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Customers: Love ‘Em or You’ll Lose ‘Em

By Michael Bergdahl, author and business consultant

Isn’t it ironic that it takes years to build a great customer relationship, but only moments to tear one apart? Below are several of the most common customer service mistakes companies make. The good news is that each of the following errors can be fixed. In fact, many of the suggestions below will make your relationships even stronger.

1. BROKEN PROMISES

Customers get upset when a company makes promises that aren’t fulfilled. This has been referred to as “over-promising and under-delivering.” Teach your customer service team, “A promise we make is a promise we intend to keep—each and every time.” When someone on your team makes a commitment to one of your customers, your store must stand behind that commitment, even when it costs your store money. When you treat your customers poorly, you are driving business to your competitors.

Fix It: The key to preventing and fixing this problem is fostering open communication in your operation so if an employee who doesn’t have the authority promises a customer something he can’t deliver, then he isn’t afraid to tell management. If he thinks he will get reprimanded, the store may never deliver on that promise and lose a customer.

2. SHUFFLING THE PROBLEM

We have all experienced the frustration of contacting a company by phone or in person regarding a complaint and then being transferred from one unhelpful person to another. “Customer shuffling,” as it is named, is a poor customer service practice the employees in some stores use to avoid taking responsibility for dealing with a customer’s problem.

Fix It: Train your employees through internal programs such as those offered by NRHA and set up a mentor program to help employees learn from your best staff members. Employees who are empowered to solve customer-related problems on the spot are not only engaged in the welfare of your business, but also tend to stay with the company longer.

3. POOR SERVICE ATTITUDE

We have all dealt with customer service associates who project the attitude that “It’s not my problem.” This approach really makes customers angry. With the service gap closing between big boxes and independent home improvement stores, there is no room for this kind of mistake. Remember your staff only gets one chance to make a first impression on your store’s customers, so always make sure it a good one.

Fix It: Have a procedure in place describing what your customer service team should do when a customer is unhappy or irate. Establish standards for service and write them down. Some companies even require their employees to sign that they have read and agree with the standards. Or try role playing different scenarios with your team, so they understand the proper way to address problems in the future.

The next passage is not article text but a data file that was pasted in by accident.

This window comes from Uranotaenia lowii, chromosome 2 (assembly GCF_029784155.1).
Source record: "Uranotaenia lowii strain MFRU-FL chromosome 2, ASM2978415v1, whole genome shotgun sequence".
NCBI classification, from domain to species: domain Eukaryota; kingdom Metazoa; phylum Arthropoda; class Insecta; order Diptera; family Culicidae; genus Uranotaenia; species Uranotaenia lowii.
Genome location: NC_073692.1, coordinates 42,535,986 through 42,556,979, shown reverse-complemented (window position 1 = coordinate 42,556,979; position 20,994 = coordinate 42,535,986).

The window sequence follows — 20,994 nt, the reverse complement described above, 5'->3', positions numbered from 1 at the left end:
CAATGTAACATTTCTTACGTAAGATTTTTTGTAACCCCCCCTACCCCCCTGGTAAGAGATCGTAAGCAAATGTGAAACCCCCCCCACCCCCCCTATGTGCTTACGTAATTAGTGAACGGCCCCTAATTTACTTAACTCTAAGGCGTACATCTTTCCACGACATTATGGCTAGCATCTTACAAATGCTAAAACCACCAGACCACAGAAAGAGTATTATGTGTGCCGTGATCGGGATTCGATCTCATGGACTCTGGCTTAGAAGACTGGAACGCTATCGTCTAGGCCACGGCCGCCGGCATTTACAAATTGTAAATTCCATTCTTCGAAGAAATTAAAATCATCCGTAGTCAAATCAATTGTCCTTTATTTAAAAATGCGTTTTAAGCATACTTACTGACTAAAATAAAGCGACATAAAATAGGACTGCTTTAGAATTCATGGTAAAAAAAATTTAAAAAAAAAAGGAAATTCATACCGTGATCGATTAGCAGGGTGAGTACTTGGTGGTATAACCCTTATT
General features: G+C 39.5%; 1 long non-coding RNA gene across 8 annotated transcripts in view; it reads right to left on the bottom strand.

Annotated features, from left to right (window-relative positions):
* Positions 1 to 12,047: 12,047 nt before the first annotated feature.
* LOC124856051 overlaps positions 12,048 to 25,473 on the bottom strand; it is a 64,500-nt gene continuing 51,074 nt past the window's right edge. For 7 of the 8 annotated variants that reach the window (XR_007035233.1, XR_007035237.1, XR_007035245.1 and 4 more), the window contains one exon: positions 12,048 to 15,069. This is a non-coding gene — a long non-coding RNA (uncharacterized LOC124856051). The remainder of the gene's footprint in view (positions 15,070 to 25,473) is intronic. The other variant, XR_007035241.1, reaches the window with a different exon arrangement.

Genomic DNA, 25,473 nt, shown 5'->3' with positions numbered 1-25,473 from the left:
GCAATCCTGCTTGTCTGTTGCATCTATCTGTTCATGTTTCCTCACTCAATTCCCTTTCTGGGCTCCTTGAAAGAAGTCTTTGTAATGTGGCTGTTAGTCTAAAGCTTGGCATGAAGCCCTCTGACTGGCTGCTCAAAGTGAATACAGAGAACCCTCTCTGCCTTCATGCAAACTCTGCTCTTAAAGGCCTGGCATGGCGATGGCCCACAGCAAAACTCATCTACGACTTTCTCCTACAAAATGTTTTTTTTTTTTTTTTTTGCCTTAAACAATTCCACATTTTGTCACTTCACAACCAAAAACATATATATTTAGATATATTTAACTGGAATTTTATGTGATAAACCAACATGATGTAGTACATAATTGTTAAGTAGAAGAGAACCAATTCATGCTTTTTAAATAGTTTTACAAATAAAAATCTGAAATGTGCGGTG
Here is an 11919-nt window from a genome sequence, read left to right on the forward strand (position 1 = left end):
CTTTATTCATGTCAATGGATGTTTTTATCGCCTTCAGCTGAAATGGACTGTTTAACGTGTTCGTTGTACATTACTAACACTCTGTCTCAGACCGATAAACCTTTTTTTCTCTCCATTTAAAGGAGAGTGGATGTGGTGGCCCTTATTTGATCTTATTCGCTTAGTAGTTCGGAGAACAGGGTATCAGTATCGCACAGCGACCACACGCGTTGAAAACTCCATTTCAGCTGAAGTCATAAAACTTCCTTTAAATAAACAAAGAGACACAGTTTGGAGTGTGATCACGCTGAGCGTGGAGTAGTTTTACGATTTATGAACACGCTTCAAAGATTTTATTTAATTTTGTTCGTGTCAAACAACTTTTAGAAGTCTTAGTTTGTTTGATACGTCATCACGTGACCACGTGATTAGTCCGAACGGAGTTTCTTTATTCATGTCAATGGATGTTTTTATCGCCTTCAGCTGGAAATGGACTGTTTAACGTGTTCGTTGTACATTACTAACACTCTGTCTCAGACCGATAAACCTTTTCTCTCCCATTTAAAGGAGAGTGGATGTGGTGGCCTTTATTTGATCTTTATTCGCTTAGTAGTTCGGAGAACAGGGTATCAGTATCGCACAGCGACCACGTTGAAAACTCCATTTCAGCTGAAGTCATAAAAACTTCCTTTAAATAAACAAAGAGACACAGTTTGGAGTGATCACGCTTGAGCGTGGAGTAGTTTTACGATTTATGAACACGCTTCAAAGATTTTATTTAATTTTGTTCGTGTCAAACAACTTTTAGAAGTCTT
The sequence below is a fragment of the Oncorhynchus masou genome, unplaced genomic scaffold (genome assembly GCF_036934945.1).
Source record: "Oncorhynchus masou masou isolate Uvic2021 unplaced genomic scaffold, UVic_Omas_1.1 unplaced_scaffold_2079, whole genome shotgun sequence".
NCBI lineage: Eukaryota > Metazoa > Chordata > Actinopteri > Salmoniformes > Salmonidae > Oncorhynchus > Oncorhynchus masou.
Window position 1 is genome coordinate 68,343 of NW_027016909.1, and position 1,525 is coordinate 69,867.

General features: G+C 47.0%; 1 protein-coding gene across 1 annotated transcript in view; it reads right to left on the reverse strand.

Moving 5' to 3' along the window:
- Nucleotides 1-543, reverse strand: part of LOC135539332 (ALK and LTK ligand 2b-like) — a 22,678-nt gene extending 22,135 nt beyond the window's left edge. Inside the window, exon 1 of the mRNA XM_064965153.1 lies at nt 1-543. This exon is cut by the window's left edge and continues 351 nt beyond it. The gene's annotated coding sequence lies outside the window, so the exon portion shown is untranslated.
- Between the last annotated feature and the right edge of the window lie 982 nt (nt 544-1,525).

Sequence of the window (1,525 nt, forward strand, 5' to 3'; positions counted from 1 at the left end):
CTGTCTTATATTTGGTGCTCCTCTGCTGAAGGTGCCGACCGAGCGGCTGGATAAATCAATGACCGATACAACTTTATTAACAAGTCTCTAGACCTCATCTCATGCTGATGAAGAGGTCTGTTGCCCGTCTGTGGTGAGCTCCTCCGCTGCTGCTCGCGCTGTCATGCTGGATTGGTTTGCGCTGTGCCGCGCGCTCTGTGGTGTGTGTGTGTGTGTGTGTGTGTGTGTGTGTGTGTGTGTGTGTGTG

4. ELEVATING POTENTIAL PROBLEMS

Some customer service associates don’t know how to calm down and satisfy disgruntled customers. Do your store’s employees know how to diffuse situations?

Fix It: Show me a home improvement store where the service team knows how to take care of unhappy customers, and I’ll guarantee you it’s a store where management has trained the staff well. Incorporate some basic conflict resolution tactics into your customer service training. With ongoing training, your team will be ready to address any customer-related concerns as soon as they happen.

5. LACK OF FOLLOW-UP

You can’t always solve every customer-related problem in a matter of minutes. Let’s face it; there are times when you do need to research the problem and get back to the customer at a later time. Failure to respond to a customer is like telling him his business is not important to you.

Fix It: If you are going to be delayed in responding, let the customer know and provide updates as soon as you have them. Teach your store’s team how important it is to always live up to their commitments to your customers and to one another, and practice team-building exercises so employees are more apt to go to each other for help when they may not personally know the answer to a customer’s question.

6. ALIENATING CUSTOMERS

People in customer service-related jobs simply cannot afford to have a bad day. One hundred percent of the time, your store team needs to project a positive, helpful attitude; there’s no other choice. You must respect your customers’ points of view and avoid the temptation to argue, because you can’t win an argument without alienating a customer.